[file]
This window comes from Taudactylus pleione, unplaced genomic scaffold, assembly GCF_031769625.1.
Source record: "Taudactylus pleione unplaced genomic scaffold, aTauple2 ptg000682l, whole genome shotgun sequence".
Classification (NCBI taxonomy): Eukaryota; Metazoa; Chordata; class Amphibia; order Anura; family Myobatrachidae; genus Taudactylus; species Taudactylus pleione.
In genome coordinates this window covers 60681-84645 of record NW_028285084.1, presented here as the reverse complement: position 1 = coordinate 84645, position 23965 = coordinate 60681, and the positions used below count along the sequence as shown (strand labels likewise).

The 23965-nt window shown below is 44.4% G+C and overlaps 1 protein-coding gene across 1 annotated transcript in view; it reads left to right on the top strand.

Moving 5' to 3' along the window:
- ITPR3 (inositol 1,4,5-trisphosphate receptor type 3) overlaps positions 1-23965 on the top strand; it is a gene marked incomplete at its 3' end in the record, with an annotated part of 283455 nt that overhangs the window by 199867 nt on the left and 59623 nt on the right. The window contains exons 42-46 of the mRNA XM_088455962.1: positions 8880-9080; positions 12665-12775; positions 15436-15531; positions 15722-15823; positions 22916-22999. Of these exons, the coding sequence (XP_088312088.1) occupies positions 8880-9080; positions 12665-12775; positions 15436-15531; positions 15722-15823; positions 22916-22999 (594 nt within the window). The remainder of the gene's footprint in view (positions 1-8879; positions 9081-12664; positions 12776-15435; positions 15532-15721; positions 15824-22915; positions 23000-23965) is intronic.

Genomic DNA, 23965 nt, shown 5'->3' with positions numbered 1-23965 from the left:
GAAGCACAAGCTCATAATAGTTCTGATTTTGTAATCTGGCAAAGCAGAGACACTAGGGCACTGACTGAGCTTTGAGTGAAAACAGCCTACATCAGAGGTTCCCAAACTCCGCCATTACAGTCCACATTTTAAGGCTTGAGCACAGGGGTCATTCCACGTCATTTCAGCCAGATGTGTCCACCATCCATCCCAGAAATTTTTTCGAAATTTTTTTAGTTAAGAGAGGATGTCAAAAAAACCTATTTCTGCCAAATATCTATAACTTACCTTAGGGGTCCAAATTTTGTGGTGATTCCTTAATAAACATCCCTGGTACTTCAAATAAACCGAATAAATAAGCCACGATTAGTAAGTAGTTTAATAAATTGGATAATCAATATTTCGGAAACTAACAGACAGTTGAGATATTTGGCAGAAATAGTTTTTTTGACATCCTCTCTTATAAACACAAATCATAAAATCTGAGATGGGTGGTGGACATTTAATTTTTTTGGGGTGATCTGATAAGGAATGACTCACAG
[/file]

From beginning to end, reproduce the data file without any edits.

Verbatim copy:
This window comes from Taudactylus pleione, unplaced genomic scaffold, assembly GCF_031769625.1.
Source record: "Taudactylus pleione unplaced genomic scaffold, aTauple2 ptg000682l, whole genome shotgun sequence".
Classification (NCBI taxonomy): Eukaryota; Metazoa; Chordata; class Amphibia; order Anura; family Myobatrachidae; genus Taudactylus; species Taudactylus pleione.
In genome coordinates this window covers 60681-84645 of record NW_028285084.1, presented here as the reverse complement: position 1 = coordinate 84645, position 23965 = coordinate 60681, and the positions used below count along the sequence as shown (strand labels likewise).

The 23965-nt window shown below is 44.4% G+C and overlaps 1 protein-coding gene across 1 annotated transcript in view; it reads left to right on the top strand.

Moving 5' to 3' along the window:
- ITPR3 (inositol 1,4,5-trisphosphate receptor type 3) overlaps positions 1-23965 on the top strand; it is a gene marked incomplete at its 3' end in the record, with an annotated part of 283455 nt that overhangs the window by 199867 nt on the left and 59623 nt on the right. The window contains exons 42-46 of the mRNA XM_088455962.1: positions 8880-9080; positions 12665-12775; positions 15436-15531; positions 15722-15823; positions 22916-22999. Of these exons, the coding sequence (XP_088312088.1) occupies positions 8880-9080; positions 12665-12775; positions 15436-15531; positions 15722-15823; positions 22916-22999 (594 nt within the window). The remainder of the gene's footprint in view (positions 1-8879; positions 9081-12664; positions 12776-15435; positions 15532-15721; positions 15824-22915; positions 23000-23965) is intronic.

Genomic DNA, 23965 nt, shown 5'->3' with positions numbered 1-23965 from the left:
GAAGCACAAGCTCATAATAGTTCTGATTTTGTAATCTGGCAAAGCAGAGACACTAGGGCACTGACTGAGCTTTGAGTGAAAACAGCCTACATCAGAGGTTCCCAAACTCCGCCATTACAGTCCACATTTTAAGGCTTGAGCACAGGGGTCATTCCACGTCATTTCAGCCAGATGTGTCCACCATCCATCCCAGAAATTTTTTCGAAATTTTTTTAGTTAAGAGAGGATGTCAAAAAAACCTATTTCTGCCAAATATCTATAACTTACCTTAGGGGTCCAAATTTTGTGGTGATTCCTTAATAAACATCCCTGGTACTTCAAATAAACCGAATAAATAAGCCACGATTAGTAAGTAGTTTAATAAATTGGATAATCAATATTTCGGAAACTAACAGACAGTTGAGATATTTGGCAGAAATAGTTTTTTTGACATCCTCTCTTATAAACACAAATCATAAAATCTGAGATGGGTGGTGGACATTTAATTTTTTTGGGGTGATCTGATAAGGAATGACTCACAG